23. Pharmacology of Nitrous Oxide N2O is rapidly absorbed into the CV system, due to large concentration gradient of N2O between alveolar sacs and blood N2O rapidly fills air-filled body cavities

  24. Pharmacology of Nitrous Oxide Due to rapid uptake, two phenomena are seen Concentration effect - higher concentrations cause more rapid uptake of N2O Second gas effect - a second anesthetic gas will also be taken up more rapidly than usual when added to N2O

  25. Concentration Effect Seen only when using high concentrations of a gas The higher the concentration inhaled, the more rapidly the arterial tension of the gas increases The diffusion gradient from the lungs into blood results in a greater uptake of gas into lungs

  26. Second Gas Effect Occurs when another inhalation anesthetic is used with N2O Rapid uptake of N2O produces a vacuum in alveoli Second gas also undergoes rapid uptake along with N2O

  27. Absorption CNS saturation occurs by displacement of N2 by N2O, usually in 3-5 minutes Tissues with greater blood flow (brain, heart, liver, kidney) receive greater amounts of N2O

  28. Absorption Tissues with poor blood supply (fat, muscle, connective tissue) absorb small amounts Slow absorption occurs once primary saturation is completed Therefore no body reservoir present to slow recovery once N2O terminated

  29. Biotransformation N2O undergoes no biotransformation in the body Majority of N2O is exhaled unchanged 3 to 5 mins. following termination of delivery 1% eliminated via skin and lungs in 24 hours

  30. Diffusion Hypoxia Can occur following termination of N2O if patient is allowed to breathe only room air “Hangover” effect (headache,nausea,lethargy) is produced Prevented by having the patient breathe 100% O2 for minimum of 3 to 5 minutes

  31. Diffusion Hypoxia Rapid diffusion of N2O from blood to lungs results in decreased CO2 arterial tension with decreased stimulus for respiration Rapid diffusion of N2O back into lungs dilutes alveolar O2 with resultant hypoxia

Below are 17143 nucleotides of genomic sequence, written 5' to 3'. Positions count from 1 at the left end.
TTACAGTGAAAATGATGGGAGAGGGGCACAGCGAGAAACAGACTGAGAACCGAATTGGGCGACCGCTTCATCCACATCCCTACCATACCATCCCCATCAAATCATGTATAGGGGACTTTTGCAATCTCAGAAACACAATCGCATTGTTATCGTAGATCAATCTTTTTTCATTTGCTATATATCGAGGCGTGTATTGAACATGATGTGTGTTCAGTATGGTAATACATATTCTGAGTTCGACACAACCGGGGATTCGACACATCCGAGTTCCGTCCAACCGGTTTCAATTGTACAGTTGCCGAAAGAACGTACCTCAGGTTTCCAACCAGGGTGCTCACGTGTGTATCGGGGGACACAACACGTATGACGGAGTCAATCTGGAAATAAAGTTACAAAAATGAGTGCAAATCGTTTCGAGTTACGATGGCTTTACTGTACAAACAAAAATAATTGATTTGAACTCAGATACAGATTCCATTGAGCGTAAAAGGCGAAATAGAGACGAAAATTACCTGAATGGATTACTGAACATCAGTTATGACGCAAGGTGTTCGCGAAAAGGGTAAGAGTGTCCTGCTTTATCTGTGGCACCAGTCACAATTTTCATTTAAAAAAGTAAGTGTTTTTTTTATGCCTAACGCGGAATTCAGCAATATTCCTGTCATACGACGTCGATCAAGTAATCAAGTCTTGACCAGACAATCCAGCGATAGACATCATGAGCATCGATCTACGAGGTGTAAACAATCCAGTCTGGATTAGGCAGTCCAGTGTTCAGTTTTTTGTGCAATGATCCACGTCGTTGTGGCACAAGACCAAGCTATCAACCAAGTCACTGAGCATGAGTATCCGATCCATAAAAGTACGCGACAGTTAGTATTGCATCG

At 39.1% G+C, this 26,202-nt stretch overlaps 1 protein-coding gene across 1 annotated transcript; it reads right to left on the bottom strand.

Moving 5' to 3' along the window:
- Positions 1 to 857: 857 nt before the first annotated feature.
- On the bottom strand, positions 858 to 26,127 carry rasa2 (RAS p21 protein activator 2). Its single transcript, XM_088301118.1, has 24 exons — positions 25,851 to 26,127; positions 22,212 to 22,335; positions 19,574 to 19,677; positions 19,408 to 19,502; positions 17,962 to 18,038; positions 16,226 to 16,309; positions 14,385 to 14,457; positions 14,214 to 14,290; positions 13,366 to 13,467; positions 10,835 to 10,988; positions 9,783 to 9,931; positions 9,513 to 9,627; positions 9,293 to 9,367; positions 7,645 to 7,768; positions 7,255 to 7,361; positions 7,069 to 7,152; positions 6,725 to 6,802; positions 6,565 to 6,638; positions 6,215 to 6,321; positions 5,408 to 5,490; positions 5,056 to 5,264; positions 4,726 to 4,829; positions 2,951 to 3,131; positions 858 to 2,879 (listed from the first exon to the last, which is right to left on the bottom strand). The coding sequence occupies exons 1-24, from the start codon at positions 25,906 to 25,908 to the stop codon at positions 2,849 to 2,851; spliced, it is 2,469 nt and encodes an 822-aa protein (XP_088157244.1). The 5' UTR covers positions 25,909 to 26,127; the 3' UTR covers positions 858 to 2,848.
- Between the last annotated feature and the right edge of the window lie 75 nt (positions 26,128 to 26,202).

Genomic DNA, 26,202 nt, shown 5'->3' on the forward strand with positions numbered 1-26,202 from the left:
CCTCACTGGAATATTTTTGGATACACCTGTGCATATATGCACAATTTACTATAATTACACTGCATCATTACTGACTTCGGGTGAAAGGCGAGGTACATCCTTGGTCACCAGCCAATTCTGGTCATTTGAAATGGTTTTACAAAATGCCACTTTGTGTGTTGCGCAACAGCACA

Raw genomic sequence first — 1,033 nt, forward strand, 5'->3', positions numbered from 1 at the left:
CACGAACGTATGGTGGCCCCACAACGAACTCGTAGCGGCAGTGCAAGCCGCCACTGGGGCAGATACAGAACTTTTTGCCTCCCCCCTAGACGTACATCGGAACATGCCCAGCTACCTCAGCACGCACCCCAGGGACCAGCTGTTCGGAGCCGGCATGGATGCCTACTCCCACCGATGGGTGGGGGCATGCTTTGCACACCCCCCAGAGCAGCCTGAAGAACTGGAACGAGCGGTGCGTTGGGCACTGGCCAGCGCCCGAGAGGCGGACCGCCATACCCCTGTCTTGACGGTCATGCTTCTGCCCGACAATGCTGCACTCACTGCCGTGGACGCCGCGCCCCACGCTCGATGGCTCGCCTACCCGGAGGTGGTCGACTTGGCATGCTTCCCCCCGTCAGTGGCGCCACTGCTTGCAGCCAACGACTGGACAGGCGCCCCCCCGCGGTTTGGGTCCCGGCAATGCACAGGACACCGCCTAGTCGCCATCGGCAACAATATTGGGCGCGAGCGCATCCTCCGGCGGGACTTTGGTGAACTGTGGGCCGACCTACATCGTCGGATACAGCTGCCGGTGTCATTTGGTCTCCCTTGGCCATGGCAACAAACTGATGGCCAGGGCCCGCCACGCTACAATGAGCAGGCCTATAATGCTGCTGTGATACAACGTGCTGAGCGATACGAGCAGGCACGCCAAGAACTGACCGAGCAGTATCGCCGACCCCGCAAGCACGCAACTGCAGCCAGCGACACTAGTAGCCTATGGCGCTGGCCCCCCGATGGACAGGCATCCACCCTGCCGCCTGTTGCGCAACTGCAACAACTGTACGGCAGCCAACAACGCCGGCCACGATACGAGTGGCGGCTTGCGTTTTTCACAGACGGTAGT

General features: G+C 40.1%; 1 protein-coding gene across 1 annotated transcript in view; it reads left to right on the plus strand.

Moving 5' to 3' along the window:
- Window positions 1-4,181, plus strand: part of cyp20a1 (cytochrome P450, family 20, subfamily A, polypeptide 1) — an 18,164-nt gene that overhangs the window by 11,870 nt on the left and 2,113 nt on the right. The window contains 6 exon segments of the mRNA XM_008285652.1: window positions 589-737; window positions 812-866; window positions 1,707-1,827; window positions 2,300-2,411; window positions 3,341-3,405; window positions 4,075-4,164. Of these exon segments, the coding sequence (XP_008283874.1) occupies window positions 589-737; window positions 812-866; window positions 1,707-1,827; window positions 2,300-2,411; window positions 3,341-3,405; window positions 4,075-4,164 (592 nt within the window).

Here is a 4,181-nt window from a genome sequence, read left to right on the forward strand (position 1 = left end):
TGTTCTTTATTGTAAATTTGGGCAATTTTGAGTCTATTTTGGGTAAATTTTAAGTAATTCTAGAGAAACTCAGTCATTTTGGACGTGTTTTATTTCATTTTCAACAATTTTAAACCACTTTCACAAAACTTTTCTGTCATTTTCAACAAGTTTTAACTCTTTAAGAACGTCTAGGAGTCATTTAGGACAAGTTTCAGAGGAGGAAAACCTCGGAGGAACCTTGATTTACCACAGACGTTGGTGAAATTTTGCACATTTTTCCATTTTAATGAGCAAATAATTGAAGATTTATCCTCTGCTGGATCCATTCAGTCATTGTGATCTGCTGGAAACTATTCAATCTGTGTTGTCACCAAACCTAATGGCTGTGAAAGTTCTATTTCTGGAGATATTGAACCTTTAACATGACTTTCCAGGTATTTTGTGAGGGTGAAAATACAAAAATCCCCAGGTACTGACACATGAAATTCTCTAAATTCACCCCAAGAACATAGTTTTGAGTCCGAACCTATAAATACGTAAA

32. Pharmacology of Nitrous Oxide N2O is non-allergenic Least toxic of inhalational agents

  33. Effects of Nitrous Oxideon Organ Systems

  34. Central Nervous System Actual mechanism unknown Mild depression of CNS (cerebral cortex) in conjunction with physiological levels of O2 (greater than 20%) Sensations depressed (sight, hearing, touch, pain)

  35. Cardiovascular System No changes in heart rate or cardiac output Blood pressure remains stable with only slight decrease Cutaneous vasodilation

  36. Respiratory System N2O is non-irritating to pulmonary epithelium Changes (drop) in rate and depth more likely due to anxiolytic effects Slight elevation of resting respiratory minute volume at 50%/50%

  37. GI System No clinically significant effects, unless there is a closed space (obstruction) N/V rarely seen unless hypoxia present Can be used in hepatic dysfunction

  38. Hematopoietic System Long-term exposure (greater than 24 hours) can produce transient bone marrow depression

  39. Musculoskeletal System No direct relaxation of skeletal muscle Anxiolytic effects help relaxation